One of the reasons why the pipeline project was able to take off so quickly is that it constitutes an add-on to a slightly more modest project, which CNPC had been negotiating with KazMunaiGaz for the import of natural gas from Kazakhstan. Thus the pipeline from Turkmenistan, which was originally planned for a volume of 30 billion cubic meters per year (bcm/y), will now be constructed to carry 40 bcm/y (if not still more in later stages), even though China is set to receive only 30 bcm/y from the start. Kazakhstan will generate the other 10 bcm/y and will also consume at least a fraction of that quantity.
Indeed, the first phase of the larger project sets a volume target of 10 bcm/y. Whereas a second stage of the original Kazakhstan-China pipeline was planned to increase Kazakhstan's exports to China to 30 bcm/y, it is now likely that at least some of that gas will go to the populous South Kazakhstan province. In the larger project, the Turkmenistani segment will run 190 kilometers (km) from the Bagtiyarlyk cluster in the eastern part of the country to the border with Uzbekistan, then 520 km across Uzbekistan, and another 1,300 km through Kazakhstan to the Chinese border, then through Xinjiang all the way across the country to Guangdong province and Shanghai. Within China, work on a second WEGP parallel to the first was begun in late 2008 for the purpose of making this project possible.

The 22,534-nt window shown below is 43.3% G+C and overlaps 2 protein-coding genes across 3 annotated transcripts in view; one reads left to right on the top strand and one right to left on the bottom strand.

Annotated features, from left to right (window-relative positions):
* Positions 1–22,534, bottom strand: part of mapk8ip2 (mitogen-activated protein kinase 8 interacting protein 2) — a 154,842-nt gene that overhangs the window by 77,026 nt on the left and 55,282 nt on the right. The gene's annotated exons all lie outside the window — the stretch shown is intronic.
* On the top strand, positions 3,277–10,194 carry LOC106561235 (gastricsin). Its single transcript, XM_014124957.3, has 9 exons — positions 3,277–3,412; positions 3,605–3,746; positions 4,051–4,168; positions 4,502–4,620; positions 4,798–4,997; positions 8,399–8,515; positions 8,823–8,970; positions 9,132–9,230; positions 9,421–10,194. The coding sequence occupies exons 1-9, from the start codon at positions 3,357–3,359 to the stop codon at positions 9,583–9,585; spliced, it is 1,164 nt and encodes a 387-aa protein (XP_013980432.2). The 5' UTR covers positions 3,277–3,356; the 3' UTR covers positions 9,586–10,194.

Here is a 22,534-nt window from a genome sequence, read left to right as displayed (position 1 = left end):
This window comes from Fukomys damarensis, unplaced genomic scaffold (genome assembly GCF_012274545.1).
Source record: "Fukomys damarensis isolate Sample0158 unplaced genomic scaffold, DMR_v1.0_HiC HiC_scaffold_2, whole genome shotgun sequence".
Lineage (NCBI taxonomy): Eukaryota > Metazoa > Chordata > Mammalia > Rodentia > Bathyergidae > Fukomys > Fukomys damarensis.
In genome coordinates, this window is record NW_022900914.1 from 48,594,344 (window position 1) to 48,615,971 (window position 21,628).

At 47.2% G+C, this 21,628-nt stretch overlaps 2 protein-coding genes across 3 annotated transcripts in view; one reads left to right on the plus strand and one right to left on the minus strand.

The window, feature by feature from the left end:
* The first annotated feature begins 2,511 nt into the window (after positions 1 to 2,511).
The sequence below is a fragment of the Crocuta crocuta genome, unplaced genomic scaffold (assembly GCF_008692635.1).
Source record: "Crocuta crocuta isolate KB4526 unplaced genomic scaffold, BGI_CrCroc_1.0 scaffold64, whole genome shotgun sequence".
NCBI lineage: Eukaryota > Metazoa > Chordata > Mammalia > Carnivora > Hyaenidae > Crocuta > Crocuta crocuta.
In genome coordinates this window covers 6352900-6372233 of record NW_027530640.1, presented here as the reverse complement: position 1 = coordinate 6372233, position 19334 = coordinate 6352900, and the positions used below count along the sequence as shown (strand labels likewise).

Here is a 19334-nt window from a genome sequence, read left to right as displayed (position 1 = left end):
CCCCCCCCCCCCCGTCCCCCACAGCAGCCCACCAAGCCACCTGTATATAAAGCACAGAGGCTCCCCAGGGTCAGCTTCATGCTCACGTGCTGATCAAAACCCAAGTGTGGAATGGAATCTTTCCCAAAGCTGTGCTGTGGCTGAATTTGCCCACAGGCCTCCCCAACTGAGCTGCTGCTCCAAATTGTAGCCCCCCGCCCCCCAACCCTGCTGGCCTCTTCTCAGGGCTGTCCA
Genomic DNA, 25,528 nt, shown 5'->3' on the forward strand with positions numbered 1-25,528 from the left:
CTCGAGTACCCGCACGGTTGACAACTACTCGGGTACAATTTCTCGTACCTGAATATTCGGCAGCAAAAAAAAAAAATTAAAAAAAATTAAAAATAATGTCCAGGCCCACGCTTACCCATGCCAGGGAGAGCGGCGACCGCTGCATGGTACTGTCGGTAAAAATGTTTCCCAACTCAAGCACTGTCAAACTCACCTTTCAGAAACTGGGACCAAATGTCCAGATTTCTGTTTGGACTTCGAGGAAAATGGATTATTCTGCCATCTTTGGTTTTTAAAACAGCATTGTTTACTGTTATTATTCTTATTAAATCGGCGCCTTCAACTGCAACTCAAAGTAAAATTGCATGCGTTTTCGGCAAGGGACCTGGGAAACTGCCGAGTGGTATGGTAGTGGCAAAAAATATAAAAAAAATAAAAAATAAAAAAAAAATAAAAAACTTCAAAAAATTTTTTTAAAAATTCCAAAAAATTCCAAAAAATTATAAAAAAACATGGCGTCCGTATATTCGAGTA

Chinese geologists estimate that the Bagtiyarlyk fields that will supply the pipeline hold 1.6 trillion cubic meters of gas altogether. The operating fields of Samandepe and Altyn Asyr will feed the project with 10 bcm/y in the first phase of development and 13 bcm/y when complete. The second phase will add 17 bcm/y to the original 10 bcm/y from deposits that the two sides are developing together in accord with the July 2007 contract, which is structured as a production sharing agreement. The route will involve refurbishing and expanding the Bukhara-Tashkent pipeline inside Uzbekistan and building the route through Almaty to Kazakhstan’s border with China, probably to Alashankou, which is where the aforementioned Kazakhstan-China oil pipeline crosses into China. The sale price for Turkmenistani gas to China has not been published, but credible sources report that it is “over US$100” per thousand cubic meters.
Much of the gas to China from Kazakhstan may come from the latter’s Karachaganak deposit, which has not been able to expand volumes until now due to Russia’s inability or unwillingness to honor a three-year-old agreement to expand the capacity of the Orenburg gas processing plant in southern Siberia, or later from the offshore Kashagan deposit. It seems likely to come in the first instance from Aqtobe, where the China National Petroleum Corporation (CNPC) has been present for the better part of a decade, via Kzyl-Orda and Shymkent to Almaty and Alashankou.